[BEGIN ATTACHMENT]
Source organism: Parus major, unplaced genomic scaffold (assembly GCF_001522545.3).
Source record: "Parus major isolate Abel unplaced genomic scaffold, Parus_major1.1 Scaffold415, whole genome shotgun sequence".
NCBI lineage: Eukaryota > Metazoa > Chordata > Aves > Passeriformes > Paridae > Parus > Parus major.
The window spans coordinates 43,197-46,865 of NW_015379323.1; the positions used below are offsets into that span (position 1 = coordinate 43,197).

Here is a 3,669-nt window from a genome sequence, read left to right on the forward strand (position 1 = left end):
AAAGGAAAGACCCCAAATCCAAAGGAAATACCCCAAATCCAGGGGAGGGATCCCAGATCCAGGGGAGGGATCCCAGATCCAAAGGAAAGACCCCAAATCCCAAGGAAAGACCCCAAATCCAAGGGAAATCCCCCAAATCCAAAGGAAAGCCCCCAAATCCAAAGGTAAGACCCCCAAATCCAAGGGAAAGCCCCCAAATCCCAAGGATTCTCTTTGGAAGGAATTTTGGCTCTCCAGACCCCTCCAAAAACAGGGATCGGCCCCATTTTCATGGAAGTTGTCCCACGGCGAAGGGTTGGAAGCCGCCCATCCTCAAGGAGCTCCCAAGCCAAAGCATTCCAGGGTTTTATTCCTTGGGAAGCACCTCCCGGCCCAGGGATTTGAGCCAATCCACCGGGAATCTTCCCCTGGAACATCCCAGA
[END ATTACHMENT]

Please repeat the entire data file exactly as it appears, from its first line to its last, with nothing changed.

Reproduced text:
Source organism: Parus major, unplaced genomic scaffold (assembly GCF_001522545.3).
Source record: "Parus major isolate Abel unplaced genomic scaffold, Parus_major1.1 Scaffold415, whole genome shotgun sequence".
NCBI lineage: Eukaryota > Metazoa > Chordata > Aves > Passeriformes > Paridae > Parus > Parus major.
The window spans coordinates 43,197-46,865 of NW_015379323.1; the positions used below are offsets into that span (position 1 = coordinate 43,197).

Here is a 3,669-nt window from a genome sequence, read left to right on the forward strand (position 1 = left end):
AAAGGAAAGACCCCAAATCCAAAGGAAATACCCCAAATCCAGGGGAGGGATCCCAGATCCAGGGGAGGGATCCCAGATCCAAAGGAAAGACCCCAAATCCCAAGGAAAGACCCCAAATCCAAGGGAAATCCCCCAAATCCAAAGGAAAGCCCCCAAATCCAAAGGTAAGACCCCCAAATCCAAGGGAAAGCCCCCAAATCCCAAGGATTCTCTTTGGAAGGAATTTTGGCTCTCCAGACCCCTCCAAAAACAGGGATCGGCCCCATTTTCATGGAAGTTGTCCCACGGCGAAGGGTTGGAAGCCGCCCATCCTCAAGGAGCTCCCAAGCCAAAGCATTCCAGGGTTTTATTCCTTGGGAAGCACCTCCCGGCCCAGGGATTTGAGCCAATCCACCGGGAATCTTCCCCTGGAACATCCCAGA